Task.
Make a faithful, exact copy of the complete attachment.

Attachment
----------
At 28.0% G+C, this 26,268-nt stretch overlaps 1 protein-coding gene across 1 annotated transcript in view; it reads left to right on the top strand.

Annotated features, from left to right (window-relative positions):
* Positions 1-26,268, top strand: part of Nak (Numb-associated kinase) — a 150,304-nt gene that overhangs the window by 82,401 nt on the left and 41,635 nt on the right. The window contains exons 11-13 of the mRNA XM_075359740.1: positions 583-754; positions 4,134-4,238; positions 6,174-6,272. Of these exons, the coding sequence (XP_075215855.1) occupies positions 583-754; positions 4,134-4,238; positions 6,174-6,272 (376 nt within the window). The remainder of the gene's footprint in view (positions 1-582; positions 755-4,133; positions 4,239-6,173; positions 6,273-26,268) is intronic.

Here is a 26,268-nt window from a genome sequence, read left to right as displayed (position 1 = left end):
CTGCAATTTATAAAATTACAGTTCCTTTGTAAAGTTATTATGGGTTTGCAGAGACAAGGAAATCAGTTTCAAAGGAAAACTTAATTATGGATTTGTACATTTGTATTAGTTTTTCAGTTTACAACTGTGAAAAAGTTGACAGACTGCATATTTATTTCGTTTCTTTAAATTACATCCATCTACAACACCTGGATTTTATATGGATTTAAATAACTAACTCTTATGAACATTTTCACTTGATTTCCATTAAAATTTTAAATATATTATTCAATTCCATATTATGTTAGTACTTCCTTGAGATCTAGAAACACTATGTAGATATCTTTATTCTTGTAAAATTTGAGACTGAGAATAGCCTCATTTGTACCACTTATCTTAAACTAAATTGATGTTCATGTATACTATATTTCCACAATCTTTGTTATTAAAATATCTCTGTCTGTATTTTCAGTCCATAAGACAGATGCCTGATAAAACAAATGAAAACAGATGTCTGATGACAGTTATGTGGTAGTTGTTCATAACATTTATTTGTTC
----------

At 28.0% G+C, this 26,268-nt stretch overlaps 1 protein-coding gene across 1 annotated transcript in view; it reads left to right on the top strand.

Annotated features, from left to right (window-relative positions):
* Positions 1-26,268, top strand: part of Nak (Numb-associated kinase) — a 150,304-nt gene that overhangs the window by 82,401 nt on the left and 41,635 nt on the right. The window contains exons 11-13 of the mRNA XM_075359740.1: positions 583-754; positions 4,134-4,238; positions 6,174-6,272. Of these exons, the coding sequence (XP_075215855.1) occupies positions 583-754; positions 4,134-4,238; positions 6,174-6,272 (376 nt within the window). The remainder of the gene's footprint in view (positions 1-582; positions 755-4,133; positions 4,239-6,173; positions 6,273-26,268) is intronic.

Here is a 26,268-nt window from a genome sequence, read left to right as displayed (position 1 = left end):
CTGCAATTTATAAAATTACAGTTCCTTTGTAAAGTTATTATGGGTTTGCAGAGACAAGGAAATCAGTTTCAAAGGAAAACTTAATTATGGATTTGTACATTTGTATTAGTTTTTCAGTTTACAACTGTGAAAAAGTTGACAGACTGCATATTTATTTCGTTTCTTTAAATTACATCCATCTACAACACCTGGATTTTATATGGATTTAAATAACTAACTCTTATGAACATTTTCACTTGATTTCCATTAAAATTTTAAATATATTATTCAATTCCATATTATGTTAGTACTTCCTTGAGATCTAGAAACACTATGTAGATATCTTTATTCTTGTAAAATTTGAGACTGAGAATAGCCTCATTTGTACCACTTATCTTAAACTAAATTGATGTTCATGTATACTATATTTCCACAATCTTTGTTATTAAAATATCTCTGTCTGTATTTTCAGTCCATAAGACAGATGCCTGATAAAACAAATGAAAACAGATGTCTGATGACAGTTATGTGGTAGTTGTTCATAACATTTATTTGTTC